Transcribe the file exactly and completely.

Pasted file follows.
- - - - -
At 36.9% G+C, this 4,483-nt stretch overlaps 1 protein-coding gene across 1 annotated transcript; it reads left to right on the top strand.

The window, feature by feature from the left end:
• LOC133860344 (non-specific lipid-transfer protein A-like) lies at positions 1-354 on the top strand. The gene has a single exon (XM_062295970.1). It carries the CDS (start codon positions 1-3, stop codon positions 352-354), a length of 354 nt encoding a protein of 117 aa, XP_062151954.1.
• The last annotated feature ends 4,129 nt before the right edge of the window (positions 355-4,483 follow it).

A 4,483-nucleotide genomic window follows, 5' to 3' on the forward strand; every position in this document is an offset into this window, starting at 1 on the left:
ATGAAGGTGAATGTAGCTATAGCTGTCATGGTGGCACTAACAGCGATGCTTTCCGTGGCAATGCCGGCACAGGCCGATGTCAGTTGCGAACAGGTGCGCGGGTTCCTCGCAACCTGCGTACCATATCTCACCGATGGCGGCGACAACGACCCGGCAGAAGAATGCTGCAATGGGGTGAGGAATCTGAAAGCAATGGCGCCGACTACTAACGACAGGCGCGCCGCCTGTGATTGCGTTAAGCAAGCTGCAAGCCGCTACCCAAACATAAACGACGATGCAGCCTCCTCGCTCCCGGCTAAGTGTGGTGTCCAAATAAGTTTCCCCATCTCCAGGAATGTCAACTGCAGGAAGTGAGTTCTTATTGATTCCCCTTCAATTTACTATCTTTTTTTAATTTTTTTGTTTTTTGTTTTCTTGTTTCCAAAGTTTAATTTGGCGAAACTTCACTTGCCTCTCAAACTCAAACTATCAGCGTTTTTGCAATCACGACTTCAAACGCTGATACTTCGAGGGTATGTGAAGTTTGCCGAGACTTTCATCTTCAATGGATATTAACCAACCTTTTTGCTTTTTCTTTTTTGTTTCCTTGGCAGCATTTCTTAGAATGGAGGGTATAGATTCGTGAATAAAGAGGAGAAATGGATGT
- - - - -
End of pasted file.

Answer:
At 36.9% G+C, this 4,483-nt stretch overlaps 1 protein-coding gene across 1 annotated transcript; it reads left to right on the top strand.

The window, feature by feature from the left end:
• LOC133860344 (non-specific lipid-transfer protein A-like) lies at positions 1-354 on the top strand. The gene has a single exon (XM_062295970.1). It carries the CDS (start codon positions 1-3, stop codon positions 352-354), a length of 354 nt encoding a protein of 117 aa, XP_062151954.1.
• The last annotated feature ends 4,129 nt before the right edge of the window (positions 355-4,483 follow it).

A 4,483-nucleotide genomic window follows, 5' to 3' on the forward strand; every position in this document is an offset into this window, starting at 1 on the left:
ATGAAGGTGAATGTAGCTATAGCTGTCATGGTGGCACTAACAGCGATGCTTTCCGTGGCAATGCCGGCACAGGCCGATGTCAGTTGCGAACAGGTGCGCGGGTTCCTCGCAACCTGCGTACCATATCTCACCGATGGCGGCGACAACGACCCGGCAGAAGAATGCTGCAATGGGGTGAGGAATCTGAAAGCAATGGCGCCGACTACTAACGACAGGCGCGCCGCCTGTGATTGCGTTAAGCAAGCTGCAAGCCGCTACCCAAACATAAACGACGATGCAGCCTCCTCGCTCCCGGCTAAGTGTGGTGTCCAAATAAGTTTCCCCATCTCCAGGAATGTCAACTGCAGGAAGTGAGTTCTTATTGATTCCCCTTCAATTTACTATCTTTTTTTAATTTTTTTGTTTTTTGTTTTCTTGTTTCCAAAGTTTAATTTGGCGAAACTTCACTTGCCTCTCAAACTCAAACTATCAGCGTTTTTGCAATCACGACTTCAAACGCTGATACTTCGAGGGTATGTGAAGTTTGCCGAGACTTTCATCTTCAATGGATATTAACCAACCTTTTTGCTTTTTCTTTTTTGTTTCCTTGGCAGCATTTCTTAGAATGGAGGGTATAGATTCGTGAATAAAGAGGAGAAATGGATGT